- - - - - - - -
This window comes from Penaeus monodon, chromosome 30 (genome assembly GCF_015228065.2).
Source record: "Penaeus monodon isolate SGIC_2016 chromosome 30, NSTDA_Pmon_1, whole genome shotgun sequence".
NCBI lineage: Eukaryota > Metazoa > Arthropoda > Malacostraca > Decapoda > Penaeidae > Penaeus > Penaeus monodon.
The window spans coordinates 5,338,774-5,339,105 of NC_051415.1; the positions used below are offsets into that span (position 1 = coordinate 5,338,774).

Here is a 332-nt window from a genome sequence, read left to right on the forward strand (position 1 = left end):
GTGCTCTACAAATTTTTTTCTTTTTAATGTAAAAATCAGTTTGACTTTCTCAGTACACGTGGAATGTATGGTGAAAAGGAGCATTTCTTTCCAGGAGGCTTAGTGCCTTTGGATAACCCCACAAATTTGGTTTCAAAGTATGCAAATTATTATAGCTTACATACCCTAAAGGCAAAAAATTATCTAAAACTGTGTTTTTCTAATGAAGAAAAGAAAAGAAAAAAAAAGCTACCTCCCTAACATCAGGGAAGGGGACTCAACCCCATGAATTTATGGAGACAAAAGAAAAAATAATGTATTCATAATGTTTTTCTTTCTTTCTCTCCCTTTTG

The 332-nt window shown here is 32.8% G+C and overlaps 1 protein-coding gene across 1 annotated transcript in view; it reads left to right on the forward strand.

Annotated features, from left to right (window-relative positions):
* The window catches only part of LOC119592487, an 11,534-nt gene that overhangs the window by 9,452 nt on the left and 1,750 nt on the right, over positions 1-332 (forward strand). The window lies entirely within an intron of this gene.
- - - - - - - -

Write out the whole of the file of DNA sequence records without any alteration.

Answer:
This window comes from Penaeus monodon, chromosome 30 (genome assembly GCF_015228065.2).
Source record: "Penaeus monodon isolate SGIC_2016 chromosome 30, NSTDA_Pmon_1, whole genome shotgun sequence".
NCBI lineage: Eukaryota > Metazoa > Arthropoda > Malacostraca > Decapoda > Penaeidae > Penaeus > Penaeus monodon.
The window spans coordinates 5,338,774-5,339,105 of NC_051415.1; the positions used below are offsets into that span (position 1 = coordinate 5,338,774).

Here is a 332-nt window from a genome sequence, read left to right on the forward strand (position 1 = left end):
GTGCTCTACAAATTTTTTTCTTTTTAATGTAAAAATCAGTTTGACTTTCTCAGTACACGTGGAATGTATGGTGAAAAGGAGCATTTCTTTCCAGGAGGCTTAGTGCCTTTGGATAACCCCACAAATTTGGTTTCAAAGTATGCAAATTATTATAGCTTACATACCCTAAAGGCAAAAAATTATCTAAAACTGTGTTTTTCTAATGAAGAAAAGAAAAGAAAAAAAAAGCTACCTCCCTAACATCAGGGAAGGGGACTCAACCCCATGAATTTATGGAGACAAAAGAAAAAATAATGTATTCATAATGTTTTTCTTTCTTTCTCTCCCTTTTG

The 332-nt window shown here is 32.8% G+C and overlaps 1 protein-coding gene across 1 annotated transcript in view; it reads left to right on the forward strand.

Annotated features, from left to right (window-relative positions):
* The window catches only part of LOC119592487, an 11,534-nt gene that overhangs the window by 9,452 nt on the left and 1,750 nt on the right, over positions 1-332 (forward strand). The window lies entirely within an intron of this gene.